Proper regulation of the hypothalamic-pituitary-adrenal axis permits the adaptive, integrated response to stress. Corticotropin-releasing hormone neurons in the paraventricular nucleus of the hypothalamus reside at the apex of this stress signaling axis, so any genetic or environmental insult to the normal modulation of their activity can profoundly disrupt healthy stress signaling. Additionally, there exist corticotropin-releasing hormone neurons in other brain regions, notably the hippocampus. Much less is known about the function of this population, but it is thought to be critical for stress effects on cognition. The main focus of my thesis work has been twofold: first, to investigate the cellular mechanisms that regulate the activity of hypothalamic corticotropin-releasing hormone neurons involving robust inhibitory constraint by GABA and the rapid erosion of inhibition; and second, to explore the characteristics and functional relevance of hippocampal corticotropin-releasing hormone neurons, with particular emphasis on their stress-reactivity and impact on the excitability of the hippocampal network.
The relatively recent advent of genetic tools to isolate specific cell types in the brain for identification and manipulation provided the foundation for my investigations of these two neuronal populations: specifically, a transgenic mouse line that expresses Cre recombinase under the control of the promoter for the corticotropin-releasing hormone gene. For my investigations in the hypothalamus, I combined this line with a Cre-dependent mouse line that abolishes the chloride-extruding capacity of KCC2, in order to generate a mouse model exhibiting impaired inhibitory constraint of the neuroendocrine stress response, enabling me to study stress-related physiology and behavior which depend on this inhibitory constraint. For my investigations in the hippocampus, I combined the Cre recombinase line with a number of Cre-dependent molecular tools, including tracer viruses to study anatomical connectivity, the light-activated cation channel Channelrhodopsin to study functional connectivity and circuit-level effects, and Designer Receptors Exclusively Activated by Designer Drugs to study effects of manipulating this population’s activity on hippocampal-dependent behavior and seizure susceptibility.
I confirmed that inhibitory constraint of hypothalamic corticotropin-releasing hormone neurons is critical for regulating stress-reactive emotional behaviors, and helped to reveal that this inhibitory constraint is compromised following seizures. Unexpectedly, I also uncovered a novel projection from the hypothalamic population to the tuberal nucleus of the lateral hypothalamus, as well as a possible functional role for this population in body weight homeostasis. In the course of my hippocampus-oriented project, I characterized back-projecting corticotropin-releasing hormone neurons as a novel interneuron population. In addition to extensively characterizing the intrinsic properties of this population, I also uncovered their functional relevance in hippocampal-dependent learning and memory, excitability of the hippocampal network, and seizure susceptibility.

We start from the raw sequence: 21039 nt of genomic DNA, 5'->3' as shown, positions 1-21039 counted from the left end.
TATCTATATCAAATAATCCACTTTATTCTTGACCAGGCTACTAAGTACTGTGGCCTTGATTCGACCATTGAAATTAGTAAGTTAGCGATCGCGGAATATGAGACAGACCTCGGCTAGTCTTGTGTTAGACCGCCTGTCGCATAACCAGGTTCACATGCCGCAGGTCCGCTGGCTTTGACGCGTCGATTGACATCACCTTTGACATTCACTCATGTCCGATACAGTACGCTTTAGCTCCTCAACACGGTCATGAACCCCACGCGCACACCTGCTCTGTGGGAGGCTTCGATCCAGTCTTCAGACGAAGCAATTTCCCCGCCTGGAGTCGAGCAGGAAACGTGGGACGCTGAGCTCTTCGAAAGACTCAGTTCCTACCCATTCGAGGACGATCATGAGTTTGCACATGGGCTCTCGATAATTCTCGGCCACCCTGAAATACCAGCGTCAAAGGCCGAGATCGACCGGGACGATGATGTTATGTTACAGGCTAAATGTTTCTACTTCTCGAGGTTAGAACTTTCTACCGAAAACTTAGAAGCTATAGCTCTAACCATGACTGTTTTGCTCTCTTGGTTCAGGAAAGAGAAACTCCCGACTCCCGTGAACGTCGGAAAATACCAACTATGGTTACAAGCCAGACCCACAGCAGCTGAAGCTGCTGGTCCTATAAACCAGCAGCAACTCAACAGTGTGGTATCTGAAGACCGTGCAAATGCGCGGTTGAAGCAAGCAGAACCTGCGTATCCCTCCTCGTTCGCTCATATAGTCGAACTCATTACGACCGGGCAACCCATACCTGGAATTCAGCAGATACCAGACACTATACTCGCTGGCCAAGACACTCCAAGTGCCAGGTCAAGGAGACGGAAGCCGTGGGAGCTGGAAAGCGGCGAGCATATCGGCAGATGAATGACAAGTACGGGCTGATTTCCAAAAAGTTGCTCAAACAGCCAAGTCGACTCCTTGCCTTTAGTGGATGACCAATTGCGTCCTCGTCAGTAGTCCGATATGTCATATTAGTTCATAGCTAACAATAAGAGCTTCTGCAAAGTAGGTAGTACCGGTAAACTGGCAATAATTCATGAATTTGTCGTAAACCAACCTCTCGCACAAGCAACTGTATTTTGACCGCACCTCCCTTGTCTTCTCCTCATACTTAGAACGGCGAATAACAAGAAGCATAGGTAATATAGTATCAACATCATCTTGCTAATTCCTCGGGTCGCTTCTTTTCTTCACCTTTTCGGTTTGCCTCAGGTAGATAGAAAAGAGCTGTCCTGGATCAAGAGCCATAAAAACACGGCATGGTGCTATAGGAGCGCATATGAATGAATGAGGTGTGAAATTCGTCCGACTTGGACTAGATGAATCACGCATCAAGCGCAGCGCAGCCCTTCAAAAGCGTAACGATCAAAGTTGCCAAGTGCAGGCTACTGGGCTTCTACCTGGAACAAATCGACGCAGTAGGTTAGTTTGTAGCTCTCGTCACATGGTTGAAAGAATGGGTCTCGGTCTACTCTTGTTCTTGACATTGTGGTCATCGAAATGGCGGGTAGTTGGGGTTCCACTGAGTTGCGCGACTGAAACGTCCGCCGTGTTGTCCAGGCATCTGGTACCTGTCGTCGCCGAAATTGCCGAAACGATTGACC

My results from studying hypothalamic chloride plasticity helped to identify a mechanism that gives rise to the vicious cycle of mutual reinforcement between pathological stress and seizures. This mechanism highlights KCC2 as a drug target with great potential for alleviating stress-related disorders and seizures, and breaking the vicious cycle between them. My characterization of back-projecting CRH interneurons adds another layer of complexity to the circuitry of the hippocampus. Additionally, my findings on CRH interneurons’ impact on both the physiological function of learning and memory, and the pathophysiology of seizure susceptibility, highlight the importance of this interneuron class in hippocampal function. Finally, my results on the circuit-level impact of manipulating these interneurons provide the beginning of a mechanistic framework for how this single cell type contributes to a complex behavior, while raising exciting new questions about the differential effects of synaptic versus peptidergic transmission.
|Advisor:||Maguire, Jamie L.|
|Commitee:||Moss, Stephen, Reijmers, Leon, Ressler, Kerry, Rios, Maribel|
|School:||Sackler School of Graduate Biomedical Sciences (Tufts University)|
|School Location:||United States -- Massachusetts|
|Source:||DAI-B 78/07(E), Dissertation Abstracts International|
|Keywords:||Epilepsy, GABA, Hippocampus, Hypothalamus, Interneuron, Stress|
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